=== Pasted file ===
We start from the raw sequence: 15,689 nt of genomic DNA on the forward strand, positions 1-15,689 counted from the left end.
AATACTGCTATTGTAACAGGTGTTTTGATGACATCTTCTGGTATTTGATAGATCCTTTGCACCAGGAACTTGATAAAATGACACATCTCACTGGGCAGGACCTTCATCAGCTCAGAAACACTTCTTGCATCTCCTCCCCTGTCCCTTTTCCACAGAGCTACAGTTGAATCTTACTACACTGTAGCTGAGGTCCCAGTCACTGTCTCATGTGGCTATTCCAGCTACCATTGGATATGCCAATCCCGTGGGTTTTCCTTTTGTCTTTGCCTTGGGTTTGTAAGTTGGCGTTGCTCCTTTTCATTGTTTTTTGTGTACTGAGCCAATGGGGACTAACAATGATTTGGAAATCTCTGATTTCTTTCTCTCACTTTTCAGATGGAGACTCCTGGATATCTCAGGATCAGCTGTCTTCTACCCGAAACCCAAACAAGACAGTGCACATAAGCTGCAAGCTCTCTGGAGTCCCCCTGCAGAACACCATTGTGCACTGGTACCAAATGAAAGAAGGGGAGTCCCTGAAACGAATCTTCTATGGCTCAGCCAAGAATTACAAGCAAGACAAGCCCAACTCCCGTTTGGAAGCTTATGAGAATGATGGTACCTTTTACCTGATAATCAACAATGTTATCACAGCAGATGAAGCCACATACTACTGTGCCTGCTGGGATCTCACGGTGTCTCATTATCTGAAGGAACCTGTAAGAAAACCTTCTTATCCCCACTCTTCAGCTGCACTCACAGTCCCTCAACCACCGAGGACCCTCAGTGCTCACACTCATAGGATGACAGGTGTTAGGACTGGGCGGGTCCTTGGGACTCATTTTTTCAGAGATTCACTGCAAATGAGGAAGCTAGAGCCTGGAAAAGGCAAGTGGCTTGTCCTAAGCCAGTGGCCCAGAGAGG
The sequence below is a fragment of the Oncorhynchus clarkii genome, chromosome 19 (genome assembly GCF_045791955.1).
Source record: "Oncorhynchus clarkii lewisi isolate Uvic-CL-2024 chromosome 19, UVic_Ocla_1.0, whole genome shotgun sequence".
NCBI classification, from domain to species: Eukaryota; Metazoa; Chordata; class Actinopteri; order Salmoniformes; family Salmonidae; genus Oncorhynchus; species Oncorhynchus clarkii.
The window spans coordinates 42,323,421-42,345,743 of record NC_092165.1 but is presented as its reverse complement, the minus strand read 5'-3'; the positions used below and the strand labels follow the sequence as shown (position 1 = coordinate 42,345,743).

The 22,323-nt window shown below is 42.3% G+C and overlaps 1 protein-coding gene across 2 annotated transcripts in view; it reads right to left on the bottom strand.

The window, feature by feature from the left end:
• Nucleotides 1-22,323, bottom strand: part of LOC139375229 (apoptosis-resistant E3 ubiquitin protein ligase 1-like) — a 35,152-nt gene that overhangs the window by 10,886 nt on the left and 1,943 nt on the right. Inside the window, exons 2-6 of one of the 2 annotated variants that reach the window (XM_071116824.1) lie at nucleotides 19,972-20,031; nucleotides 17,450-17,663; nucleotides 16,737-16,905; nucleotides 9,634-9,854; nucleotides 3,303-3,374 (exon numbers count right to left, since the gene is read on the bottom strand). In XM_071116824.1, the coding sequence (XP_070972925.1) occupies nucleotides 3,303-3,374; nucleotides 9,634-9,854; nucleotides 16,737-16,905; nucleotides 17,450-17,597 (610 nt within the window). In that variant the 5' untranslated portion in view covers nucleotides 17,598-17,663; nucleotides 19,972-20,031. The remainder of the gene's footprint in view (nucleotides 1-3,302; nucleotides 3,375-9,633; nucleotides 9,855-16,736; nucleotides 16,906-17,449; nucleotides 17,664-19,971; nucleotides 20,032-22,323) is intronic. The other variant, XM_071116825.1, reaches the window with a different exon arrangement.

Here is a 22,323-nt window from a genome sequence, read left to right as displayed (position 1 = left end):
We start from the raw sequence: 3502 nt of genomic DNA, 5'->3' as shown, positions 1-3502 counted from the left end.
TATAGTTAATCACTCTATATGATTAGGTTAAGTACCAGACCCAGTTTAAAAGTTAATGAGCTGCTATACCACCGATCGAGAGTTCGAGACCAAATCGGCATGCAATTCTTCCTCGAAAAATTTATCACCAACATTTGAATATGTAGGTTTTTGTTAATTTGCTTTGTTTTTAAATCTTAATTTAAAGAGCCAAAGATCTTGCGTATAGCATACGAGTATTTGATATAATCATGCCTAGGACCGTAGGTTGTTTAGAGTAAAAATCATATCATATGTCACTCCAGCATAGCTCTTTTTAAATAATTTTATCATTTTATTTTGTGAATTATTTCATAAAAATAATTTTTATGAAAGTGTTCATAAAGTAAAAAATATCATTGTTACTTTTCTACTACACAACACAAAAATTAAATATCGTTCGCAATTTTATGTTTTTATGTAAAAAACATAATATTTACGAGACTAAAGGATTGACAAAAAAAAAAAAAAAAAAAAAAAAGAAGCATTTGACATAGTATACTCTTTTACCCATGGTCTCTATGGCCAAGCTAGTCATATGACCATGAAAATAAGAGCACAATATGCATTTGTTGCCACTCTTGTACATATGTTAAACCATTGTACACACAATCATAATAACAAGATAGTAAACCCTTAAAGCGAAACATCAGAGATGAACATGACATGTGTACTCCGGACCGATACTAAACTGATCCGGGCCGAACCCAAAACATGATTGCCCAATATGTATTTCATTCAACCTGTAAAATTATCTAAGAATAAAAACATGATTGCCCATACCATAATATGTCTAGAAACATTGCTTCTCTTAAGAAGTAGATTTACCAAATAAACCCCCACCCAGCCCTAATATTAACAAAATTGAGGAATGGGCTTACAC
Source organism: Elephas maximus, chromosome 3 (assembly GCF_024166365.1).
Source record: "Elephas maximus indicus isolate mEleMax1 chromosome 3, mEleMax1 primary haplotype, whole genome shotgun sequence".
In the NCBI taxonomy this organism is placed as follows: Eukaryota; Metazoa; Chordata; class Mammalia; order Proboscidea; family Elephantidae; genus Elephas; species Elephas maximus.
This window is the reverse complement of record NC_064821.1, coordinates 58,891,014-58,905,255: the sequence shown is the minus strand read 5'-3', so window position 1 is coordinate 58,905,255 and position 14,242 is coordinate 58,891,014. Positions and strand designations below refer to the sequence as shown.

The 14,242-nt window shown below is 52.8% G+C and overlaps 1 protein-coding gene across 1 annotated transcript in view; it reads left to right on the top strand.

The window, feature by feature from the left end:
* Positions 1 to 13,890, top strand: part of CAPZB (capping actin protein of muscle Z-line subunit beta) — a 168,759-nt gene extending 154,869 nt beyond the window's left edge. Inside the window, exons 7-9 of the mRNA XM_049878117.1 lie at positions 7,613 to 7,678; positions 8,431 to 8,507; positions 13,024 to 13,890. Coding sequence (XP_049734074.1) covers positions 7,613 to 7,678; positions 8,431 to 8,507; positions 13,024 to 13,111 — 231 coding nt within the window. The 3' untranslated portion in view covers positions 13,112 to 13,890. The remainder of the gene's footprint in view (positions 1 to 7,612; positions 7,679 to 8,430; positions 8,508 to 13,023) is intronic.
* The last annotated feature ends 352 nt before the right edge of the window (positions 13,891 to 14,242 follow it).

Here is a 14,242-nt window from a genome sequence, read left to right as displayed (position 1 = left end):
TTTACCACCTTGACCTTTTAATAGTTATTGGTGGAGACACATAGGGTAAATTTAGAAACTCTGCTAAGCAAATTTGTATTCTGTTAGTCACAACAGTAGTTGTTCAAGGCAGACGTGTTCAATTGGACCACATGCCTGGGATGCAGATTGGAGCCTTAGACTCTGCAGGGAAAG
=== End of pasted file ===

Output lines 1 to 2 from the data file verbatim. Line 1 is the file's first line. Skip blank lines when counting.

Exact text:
We start from the raw sequence: 15,689 nt of genomic DNA on the forward strand, positions 1-15,689 counted from the left end.
AATACTGCTATTGTAACAGGTGTTTTGATGACATCTTCTGGTATTTGATAGATCCTTTGCACCAGGAACTTGATAAAATGACACATCTCACTGGGCAGGACCTTCATCAGCTCAGAAACACTTCTTGCATCTCCTCCCCTGTCCCTTTTCCACAGAGCTACAGTTGAATCTTACTACACTGTAGCTGAGGTCCCAGTCACTGTCTCATGTGGCTATTCCAGCTACCATTGGATATGCCAATCCCGTGGGTTTTCCTTTTGTCTTTGCCTTGGGTTTGTAAGTTGGCGTTGCTCCTTTTCATTGTTTTTTGTGTACTGAGCCAATGGGGACTAACAATGATTTGGAAATCTCTGATTTCTTTCTCTCACTTTTCAGATGGAGACTCCTGGATATCTCAGGATCAGCTGTCTTCTACCCGAAACCCAAACAAGACAGTGCACATAAGCTGCAAGCTCTCTGGAGTCCCCCTGCAGAACACCATTGTGCACTGGTACCAAATGAAAGAAGGGGAGTCCCTGAAACGAATCTTCTATGGCTCAGCCAAGAATTACAAGCAAGACAAGCCCAACTCCCGTTTGGAAGCTTATGAGAATGATGGTACCTTTTACCTGATAATCAACAATGTTATCACAGCAGATGAAGCCACATACTACTGTGCCTGCTGGGATCTCACGGTGTCTCATTATCTGAAGGAACCTGTAAGAAAACCTTCTTATCCCCACTCTTCAGCTGCACTCACAGTCCCTCAACCACCGAGGACCCTCAGTGCTCACACTCATAGGATGACAGGTGTTAGGACTGGGCGGGTCCTTGGGACTCATTTTTTCAGAGATTCACTGCAAATGAGGAAGCTAGAGCCTGGAAAAGGCAAGTGGCTTGTCCTAAGCCAGTGGCCCAGAGAGG